Richard G. Erskine, Ph.D., is a Clinical Psychologist and Training Director of the Institute for Integrative Psychotherapy (New York City and Vancouver). Originally trained in client-centered child therapy, Dr Erskine also studied Gestalt therapy with both Fritz and Laura Perls. He is a certified clinical Transactional Analyst and a Licensed Psychoanalyst who has specialized in psychoanalytic self-psychology and object-relations theory. His work is an integration of these concepts and more than forty years of clinical experience, which has included working with disturbed children, inmates in a maximum security prison, borderline and narcissistic clients, post-traumatic stress and dissociative identity disorders. Recently his research and clinical practice have focused on the treatment of the schizoid process and on the psychotherapy of obsession.
He is the author of several books and scores of articles on psychotherapy theory and methods. His best-selling book (with Jan Moursund and Rebecca Trautmann) is “Beyond Empathy: A Therapy of Contact-in-Relationship” (1999, Brunner/Mazel) and most recently, in 2015, he has published “Relational Patterns, Therapeutic Presence” (Karnac).
Session 1. An introduction to Unconscious Relational Patterns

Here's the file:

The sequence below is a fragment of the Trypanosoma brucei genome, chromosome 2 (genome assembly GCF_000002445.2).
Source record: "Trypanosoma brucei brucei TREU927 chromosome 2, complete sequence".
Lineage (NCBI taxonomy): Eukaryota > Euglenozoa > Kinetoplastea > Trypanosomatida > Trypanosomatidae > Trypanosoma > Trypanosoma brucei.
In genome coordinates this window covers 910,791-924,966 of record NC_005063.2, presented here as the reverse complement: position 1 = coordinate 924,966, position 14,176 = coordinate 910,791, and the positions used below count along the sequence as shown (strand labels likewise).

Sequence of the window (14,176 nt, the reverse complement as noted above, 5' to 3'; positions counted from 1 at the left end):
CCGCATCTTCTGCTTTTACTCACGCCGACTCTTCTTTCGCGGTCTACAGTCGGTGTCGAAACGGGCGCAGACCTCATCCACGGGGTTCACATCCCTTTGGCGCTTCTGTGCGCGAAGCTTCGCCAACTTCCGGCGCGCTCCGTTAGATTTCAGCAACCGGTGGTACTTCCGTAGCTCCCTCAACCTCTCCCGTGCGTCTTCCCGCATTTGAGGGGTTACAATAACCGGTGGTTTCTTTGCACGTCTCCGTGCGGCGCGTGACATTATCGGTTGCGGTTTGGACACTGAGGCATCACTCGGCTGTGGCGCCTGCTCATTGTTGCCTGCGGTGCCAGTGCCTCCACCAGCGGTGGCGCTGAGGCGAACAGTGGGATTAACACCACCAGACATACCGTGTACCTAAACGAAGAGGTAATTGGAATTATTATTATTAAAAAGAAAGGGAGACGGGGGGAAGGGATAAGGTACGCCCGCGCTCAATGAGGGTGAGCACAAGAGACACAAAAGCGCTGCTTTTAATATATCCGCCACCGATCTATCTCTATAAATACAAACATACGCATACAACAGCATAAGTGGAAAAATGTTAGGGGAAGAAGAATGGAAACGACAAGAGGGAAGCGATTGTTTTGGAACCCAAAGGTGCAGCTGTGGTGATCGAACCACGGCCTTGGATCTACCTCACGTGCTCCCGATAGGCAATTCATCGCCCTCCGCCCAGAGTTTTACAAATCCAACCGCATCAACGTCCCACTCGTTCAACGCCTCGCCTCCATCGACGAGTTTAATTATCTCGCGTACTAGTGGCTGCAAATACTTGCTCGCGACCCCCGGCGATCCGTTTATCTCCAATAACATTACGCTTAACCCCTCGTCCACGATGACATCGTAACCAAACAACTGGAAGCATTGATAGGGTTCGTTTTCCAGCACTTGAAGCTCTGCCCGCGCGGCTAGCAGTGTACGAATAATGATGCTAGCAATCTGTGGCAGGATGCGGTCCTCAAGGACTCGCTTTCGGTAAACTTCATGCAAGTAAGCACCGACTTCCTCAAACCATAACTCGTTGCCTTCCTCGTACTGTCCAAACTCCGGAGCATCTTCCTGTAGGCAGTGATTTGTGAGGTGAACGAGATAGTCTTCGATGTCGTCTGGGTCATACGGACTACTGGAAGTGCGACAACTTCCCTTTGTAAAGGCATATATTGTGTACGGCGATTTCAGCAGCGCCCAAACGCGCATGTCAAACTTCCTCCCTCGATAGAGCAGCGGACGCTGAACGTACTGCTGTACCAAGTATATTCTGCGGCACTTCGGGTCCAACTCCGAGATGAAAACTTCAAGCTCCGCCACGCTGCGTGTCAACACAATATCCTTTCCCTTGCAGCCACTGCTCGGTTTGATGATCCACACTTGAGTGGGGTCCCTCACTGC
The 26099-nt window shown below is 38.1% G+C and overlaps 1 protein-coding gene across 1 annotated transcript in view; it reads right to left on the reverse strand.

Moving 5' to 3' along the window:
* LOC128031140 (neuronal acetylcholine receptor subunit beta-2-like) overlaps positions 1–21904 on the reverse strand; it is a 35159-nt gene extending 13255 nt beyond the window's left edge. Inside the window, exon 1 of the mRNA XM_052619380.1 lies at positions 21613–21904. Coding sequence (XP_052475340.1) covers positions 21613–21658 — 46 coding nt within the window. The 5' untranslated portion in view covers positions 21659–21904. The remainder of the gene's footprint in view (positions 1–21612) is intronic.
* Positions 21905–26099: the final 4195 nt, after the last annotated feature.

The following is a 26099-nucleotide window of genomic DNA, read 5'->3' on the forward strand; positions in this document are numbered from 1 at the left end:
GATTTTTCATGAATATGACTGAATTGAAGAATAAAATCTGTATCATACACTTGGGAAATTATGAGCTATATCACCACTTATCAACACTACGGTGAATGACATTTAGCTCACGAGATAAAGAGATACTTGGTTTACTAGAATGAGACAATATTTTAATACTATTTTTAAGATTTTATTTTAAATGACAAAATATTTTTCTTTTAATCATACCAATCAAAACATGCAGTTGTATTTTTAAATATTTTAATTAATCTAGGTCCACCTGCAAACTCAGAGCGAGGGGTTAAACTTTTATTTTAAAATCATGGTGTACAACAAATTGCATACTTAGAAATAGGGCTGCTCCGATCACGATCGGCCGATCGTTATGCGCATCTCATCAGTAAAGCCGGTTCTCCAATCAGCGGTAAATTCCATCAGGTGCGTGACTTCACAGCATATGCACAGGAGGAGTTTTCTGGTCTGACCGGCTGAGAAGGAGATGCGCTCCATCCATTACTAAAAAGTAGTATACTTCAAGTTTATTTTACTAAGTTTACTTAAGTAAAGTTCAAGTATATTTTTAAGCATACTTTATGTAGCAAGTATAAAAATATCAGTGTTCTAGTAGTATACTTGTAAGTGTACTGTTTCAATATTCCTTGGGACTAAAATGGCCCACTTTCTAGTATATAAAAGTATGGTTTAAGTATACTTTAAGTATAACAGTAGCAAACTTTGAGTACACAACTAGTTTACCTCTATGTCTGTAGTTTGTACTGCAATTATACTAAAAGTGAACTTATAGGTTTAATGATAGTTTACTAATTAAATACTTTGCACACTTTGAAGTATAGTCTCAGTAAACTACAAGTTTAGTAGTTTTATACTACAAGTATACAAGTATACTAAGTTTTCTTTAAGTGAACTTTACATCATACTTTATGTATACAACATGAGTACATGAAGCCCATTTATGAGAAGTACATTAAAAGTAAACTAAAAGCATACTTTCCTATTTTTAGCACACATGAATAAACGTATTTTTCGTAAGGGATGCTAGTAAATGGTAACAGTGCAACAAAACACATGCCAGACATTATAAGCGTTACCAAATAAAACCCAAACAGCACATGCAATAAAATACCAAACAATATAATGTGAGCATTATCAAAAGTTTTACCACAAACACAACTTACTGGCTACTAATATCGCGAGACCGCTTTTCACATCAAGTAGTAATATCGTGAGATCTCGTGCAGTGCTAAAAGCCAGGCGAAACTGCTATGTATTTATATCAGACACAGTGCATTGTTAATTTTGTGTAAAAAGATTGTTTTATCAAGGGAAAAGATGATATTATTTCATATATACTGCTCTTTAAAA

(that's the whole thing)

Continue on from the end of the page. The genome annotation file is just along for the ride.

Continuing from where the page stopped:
In this first session we learn how Life Scripts are unconsciously formed by infants, young children and even adolescents and adults as a creative strategy for coping with disruption in relationships that repeatedly fail to satisfy crucial developmental and relational needs. The unconscious organising patterns that compose a life script are often based on the quality of the infant / caregiver relationship. These early models are then reinforced and elaborated during a number of developmental ages to form the life script.
Session 2: The developmental impact of cumulative neglect and the linkages with Attachment
Bowlby wrote about the unconscious relational patterns and described the biological imperative of prolonged physical and affective bonding in the creation of a visceral core from which all experiences of self and others emerge. Building on our understanding from session 1, we explore how the therapist’s attunement provides the client with the security of affect-regulating transactions. Such affect regulation is the within a sensitive, caring relationship rather than in the client’s archaic attempts at self-regulation through clinging and over-adaptation, physical and emotional distancing, emotional confusion and fragmentation or social façade and emotional withdrawal.
Session 3: Case Vignettes and Examples
Session 4: Therapeutic Approaches
In this final session we will examine how our therapeutic focus can rely on the primary dimensions of cognitive, behavioural, affective and physiological, each within a relational system.
We comprehend how ‘Script Cure’ involves an internal reorganisation and new integration of affective and cognitive structures, the undoing of physiological retroflections, the decommissioning of introjections and the conscious choosing of behaviour that is meaningful and appropriate in the current relationship or task rather than being determined by compulsion or fear of archaic coping reactions.